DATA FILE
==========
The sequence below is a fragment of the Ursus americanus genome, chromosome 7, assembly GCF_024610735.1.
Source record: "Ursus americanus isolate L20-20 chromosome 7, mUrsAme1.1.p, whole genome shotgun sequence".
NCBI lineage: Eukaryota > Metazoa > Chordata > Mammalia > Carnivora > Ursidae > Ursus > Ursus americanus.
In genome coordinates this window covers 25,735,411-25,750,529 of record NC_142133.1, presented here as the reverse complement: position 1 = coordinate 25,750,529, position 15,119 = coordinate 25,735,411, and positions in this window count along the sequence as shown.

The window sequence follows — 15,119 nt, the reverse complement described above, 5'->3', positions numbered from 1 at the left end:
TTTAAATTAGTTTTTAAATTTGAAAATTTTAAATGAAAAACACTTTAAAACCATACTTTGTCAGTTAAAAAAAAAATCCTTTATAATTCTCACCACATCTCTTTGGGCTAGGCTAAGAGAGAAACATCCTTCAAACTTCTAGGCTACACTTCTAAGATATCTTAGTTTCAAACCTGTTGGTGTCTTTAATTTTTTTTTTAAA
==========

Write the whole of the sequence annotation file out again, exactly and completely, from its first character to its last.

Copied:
The sequence below is a fragment of the Ursus americanus genome, chromosome 7, assembly GCF_024610735.1.
Source record: "Ursus americanus isolate L20-20 chromosome 7, mUrsAme1.1.p, whole genome shotgun sequence".
NCBI lineage: Eukaryota > Metazoa > Chordata > Mammalia > Carnivora > Ursidae > Ursus > Ursus americanus.
In genome coordinates this window covers 25,735,411-25,750,529 of record NC_142133.1, presented here as the reverse complement: position 1 = coordinate 25,750,529, position 15,119 = coordinate 25,735,411, and positions in this window count along the sequence as shown.

The window sequence follows — 15,119 nt, the reverse complement described above, 5'->3', positions numbered from 1 at the left end:
TTTAAATTAGTTTTTAAATTTGAAAATTTTAAATGAAAAACACTTTAAAACCATACTTTGTCAGTTAAAAAAAAAATCCTTTATAATTCTCACCACATCTCTTTGGGCTAGGCTAAGAGAGAAACATCCTTCAAACTTCTAGGCTACACTTCTAAGATATCTTAGTTTCAAACCTGTTGGTGTCTTTAATTTTTTTTTTAAA